By Steve Weinstein
By Devon Maloney
By Tessa Stuart
By Alison Flowers
By Albert Samaha
By Jesse Jarnow
By Eric Tsetsi
By Raillan Brooks
So, for now, the threat of a date-rape drug is for the most part limited to Rohypnol, little white pills also referred to as "roofies," "roachies," "roofenol," "La Rocha," "rope," and "the forget pill." This surgical anesthetic (manufactured by Hoffmann-La Roche, from which some of the drug's street names are derived) is a hypnotic sedative that causes loss of inhibitions as well as weakness, drowsiness, and memory loss. It is the last effect that accounts for the total confusion of victims when they wake up alone and naked in a strange room or hotel.
But there is some good news. Hoffman-La Roche has recently modified Rohypnol to make it more recognizable in drinks. The new pills turn drinks bright blue. If the drink is dark, look for a cloudy appearance. They also take longer to dissolve and form chunks. In both its new and old form, Rohypnol can be picked up in urine tests for up to about three days, although the sooner the test, the more accurate the results. (Of course, the most common of all date-rape drugs is still alcohol.)
There is no question that rape is a pervasive issue for college women. A major research study (Koss, M., "Scope of Rape," Journal of Consulting and Clinical Psychology) has shown that one in eight college women is the victim of rape during her college years, and one in four is the victim of attempted rape. Eighty-four percent of the women know the men who raped them, and 57 percent were on dates. If these numbers seem high, it is because the silence that surrounds rape is astonishing. Ninety-five percent of women did not report being raped to police or college officials, and 42 percent told no one at all.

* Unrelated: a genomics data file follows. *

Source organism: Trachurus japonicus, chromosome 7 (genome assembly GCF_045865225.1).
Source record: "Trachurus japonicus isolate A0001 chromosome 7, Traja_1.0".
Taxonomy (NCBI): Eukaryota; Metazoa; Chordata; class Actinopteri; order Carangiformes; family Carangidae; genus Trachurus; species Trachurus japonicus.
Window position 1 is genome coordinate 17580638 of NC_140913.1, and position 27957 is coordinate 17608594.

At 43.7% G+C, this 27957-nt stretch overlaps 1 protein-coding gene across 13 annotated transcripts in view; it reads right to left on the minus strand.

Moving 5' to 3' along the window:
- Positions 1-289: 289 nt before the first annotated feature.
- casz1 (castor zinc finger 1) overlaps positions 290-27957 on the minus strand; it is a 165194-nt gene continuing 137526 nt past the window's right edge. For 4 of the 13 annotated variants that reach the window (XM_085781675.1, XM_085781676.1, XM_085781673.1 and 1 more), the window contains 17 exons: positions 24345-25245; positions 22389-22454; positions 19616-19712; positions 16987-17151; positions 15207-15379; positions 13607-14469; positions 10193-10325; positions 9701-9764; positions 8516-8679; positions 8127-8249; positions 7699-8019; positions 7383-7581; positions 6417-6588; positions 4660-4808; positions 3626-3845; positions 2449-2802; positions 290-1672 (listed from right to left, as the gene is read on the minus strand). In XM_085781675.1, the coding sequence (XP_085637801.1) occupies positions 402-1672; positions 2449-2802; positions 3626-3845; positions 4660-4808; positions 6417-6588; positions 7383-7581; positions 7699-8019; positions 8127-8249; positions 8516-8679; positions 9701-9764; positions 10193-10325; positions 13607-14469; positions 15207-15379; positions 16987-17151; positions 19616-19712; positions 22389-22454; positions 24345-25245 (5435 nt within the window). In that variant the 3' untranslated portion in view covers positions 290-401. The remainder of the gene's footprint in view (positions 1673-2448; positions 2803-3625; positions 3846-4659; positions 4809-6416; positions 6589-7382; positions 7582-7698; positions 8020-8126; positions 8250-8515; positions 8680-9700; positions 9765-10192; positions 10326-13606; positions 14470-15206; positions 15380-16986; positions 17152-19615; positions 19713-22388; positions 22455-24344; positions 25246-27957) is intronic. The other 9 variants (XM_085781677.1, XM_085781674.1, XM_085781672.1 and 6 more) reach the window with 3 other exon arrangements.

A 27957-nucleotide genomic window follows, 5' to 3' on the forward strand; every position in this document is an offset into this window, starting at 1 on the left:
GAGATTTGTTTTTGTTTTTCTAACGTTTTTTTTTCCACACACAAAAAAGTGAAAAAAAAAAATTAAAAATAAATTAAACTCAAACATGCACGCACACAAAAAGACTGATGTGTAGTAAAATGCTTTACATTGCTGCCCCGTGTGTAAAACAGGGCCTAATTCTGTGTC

After years of fruitless lobbying, British industry has come up with a surefire scheme to make money off the U.S.'s rapidly aging nuclear power plants, which have become an albatross around the electric utilities' plans for a sparky, deregulated future.
The plan is simple. Buy up the old U.S. plants at bargain-basement rates (a plant that cost taxpayers $4.2 billion goes for as little as $20 million). Then the Brits cut back operationsrunning the plant into the ground, reducing safety and health standards, and taking advantage of loopholes in U.S. laws that allow compensation for plants that have been stripped down and decommissioned.
This has led to the rise of a company called Amergen, the U.S. affiliate of once government-owned British Energy. Through different combines, including one with Philadelphia Electric Co., Amergen currently controls 20 nuclear reactors, or about 20 percent of U.S. nuclear-generating capacity. And that's just the beginning. British Energy's aggressive takeover plans in Britain and Canada could end up with the parent utility controlling 10 percent of the world's entire capacity.
"Is there anything more ridiculous in the news today than the protests against the World Trade Organization in Seattle? I doubt it. These anti-WTO protesterswho are a Noah's ark of flat-earth advocates, protectionist trade unions and yuppies looking for their 1960s fixare protesting against the wrong target with the wrong tools." Thomas Friedman, December 1, The New York Times
Additional reporting: Kate Cortesi